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This essay seeks to present, in a nutshell, a number of reflections on the long trajectory of ancient Christianity, particularly in the East, from its beginnings until the coming of Islam. As is well known, the Islamic conquests transformed the Christian self-understanding in the East, on both sides of the border between Byzantium and the Caliphate. In the West, too, the consciousness of the new, powerful challenge to the Christian empire was never very far away. Hence the advent of Islam constitutes the first real challenge to the belief in the ecumenical destiny of Christianity.
The social and intellectual vitality of Judaism and Christianity in antiquity was in large part a function of their ability to articulate a viably transcendent hope for the human condition. Narratives of Paradise - based on the concrete symbol of the Garden of Delights - came to play a central role for Jews, Christians, and eventually Muslims too. The essays in this volume highlight the multiple hermeneutical perspectives on biblical Paradise from Second Temple Judaism and Christian origins to the systematic expositions of Augustine and rabbinic literature. They show that while early Christian and Jewish sources draw on texts from the same Bible, their perceptions of Paradise often reflect the highly different structures of the two sister religions. Dealing with a wide variety of texts, these essays explore major themes such as the allegorical and literal interpretations of Paradise, the tension between heaven and earth, and Paradise's physical location in space and time.
In an old New Yorker cartoon, two signs offer to send the newcomer to heaven in two opposite directions. One points to “paradise,” the other to “lectures on paradise.” To be sure, a collection of scholarly essays on ancient perceptions of paradise, such as this one, falls short of a promise to regain long lost paradise. And yet, from Dante's Paradiso to Baudelaire's Les paradis artificiels, powerful attempts have been made, time and again, to reclaim paradise through writing. The central human experience of paradise, it seems, is double: that of nostalgia for an irretrievable loss, and that of the unquenchable expectation for regaining it; what one could call the tension toward paradise, the epektasis of paradise. Indeed, paradise never disappeared from Western consciousness, and, despite Entmythologisierung, real or imagined, the concept retains in late modernity its force of attraction on earlier generations. “Work on Myth,” (Arbeit am Mythos, to use the apt title of the German philosopher Hans Blumenberg's powerful study of Western culture): the history of paradise in Christian culture may be compared to a kaleidoscope, where images, symbols, mythologoumena and concepts play a major part, and can be rearranged in a series of formations, at once similar and different, but always stimulating.
The word “paradise,” as is well known, stems from Iran. The concept's career in the cultures issued from the biblical traditions, however, starts with the first chapters of Genesis. Soon, in early Judaism, the paradise from Genesis “blows up,” as it were.
‘Let one man worship God, another Jove’ ‘Colat alius Deum, alius Iovem’. With this lapidary plea Tertullian establishes himself as one of the earliest advocates of religious tolerance in the Christian tradition. In the Roman Empire of the late second century, the Christians were in great need of some religious toleration. Those Christian writers whom we call the Apologists aimed, precisely, at convincing Roman intellectuals in the corridors of power that toleration of the Christians and of their religious beliefs would in no way harm the state, and that such a toleration was, moreover, congruent with principles of reason shared, at least in theory, by all people.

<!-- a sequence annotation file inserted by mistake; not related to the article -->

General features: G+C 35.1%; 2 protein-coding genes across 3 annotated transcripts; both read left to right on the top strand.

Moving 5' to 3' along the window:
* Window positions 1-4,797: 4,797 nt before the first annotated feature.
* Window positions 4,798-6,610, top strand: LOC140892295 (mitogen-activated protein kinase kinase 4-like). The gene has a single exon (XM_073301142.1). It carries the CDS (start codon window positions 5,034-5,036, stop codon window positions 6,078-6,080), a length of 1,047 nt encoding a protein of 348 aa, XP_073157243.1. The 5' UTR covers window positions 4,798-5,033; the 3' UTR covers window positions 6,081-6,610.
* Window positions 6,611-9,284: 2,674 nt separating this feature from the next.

One of the major historical paradoxes reflected by the development of early Christianity is its transformation, during the course of the fourth century, from a religio illicita seeking recognition and tolerance into an established religion refusing to grant others (and its own dissenters from within, the ‘heretics’) what it had sought for itself until the recent past. The traditional answer to our paradox is that, as long as the Christians were in need of religious toleration for themselves, they knew how to make a case for its necessity. As soon as they came to power, however, they forgot their early virtues and learned how to deprive others of what they had just acquired. Christian intolerance, in such a view of things, would be rooted in human nature, rather than in some implicit aspects of Christian theology.
This explanation no doubt suffers from an oversimplification of complex phenomena.
The essays in this book consider issues of tolerance and intolerance faced by Jews and Christians between approximately 200 BCE and 200 CE. Several chapters are concerned with many different aspects of early Jewish-Christian relationships. Five scholars, however, take a difference tack and discuss how Jews and Christians defined themselves against the pagan world. As minority groups, both Jews and Christians had to work out ways of co-existing with their Graeco-Roman neighbours. Relationships with those neighbours were often strained, but even within both Jewish and Christian circles, issues of tolerance and intolerance surfaced regularly. So it is appropriate that some other contributors should consider 'inner-Jewish' relationships, and that some should be concerned with Christian sects.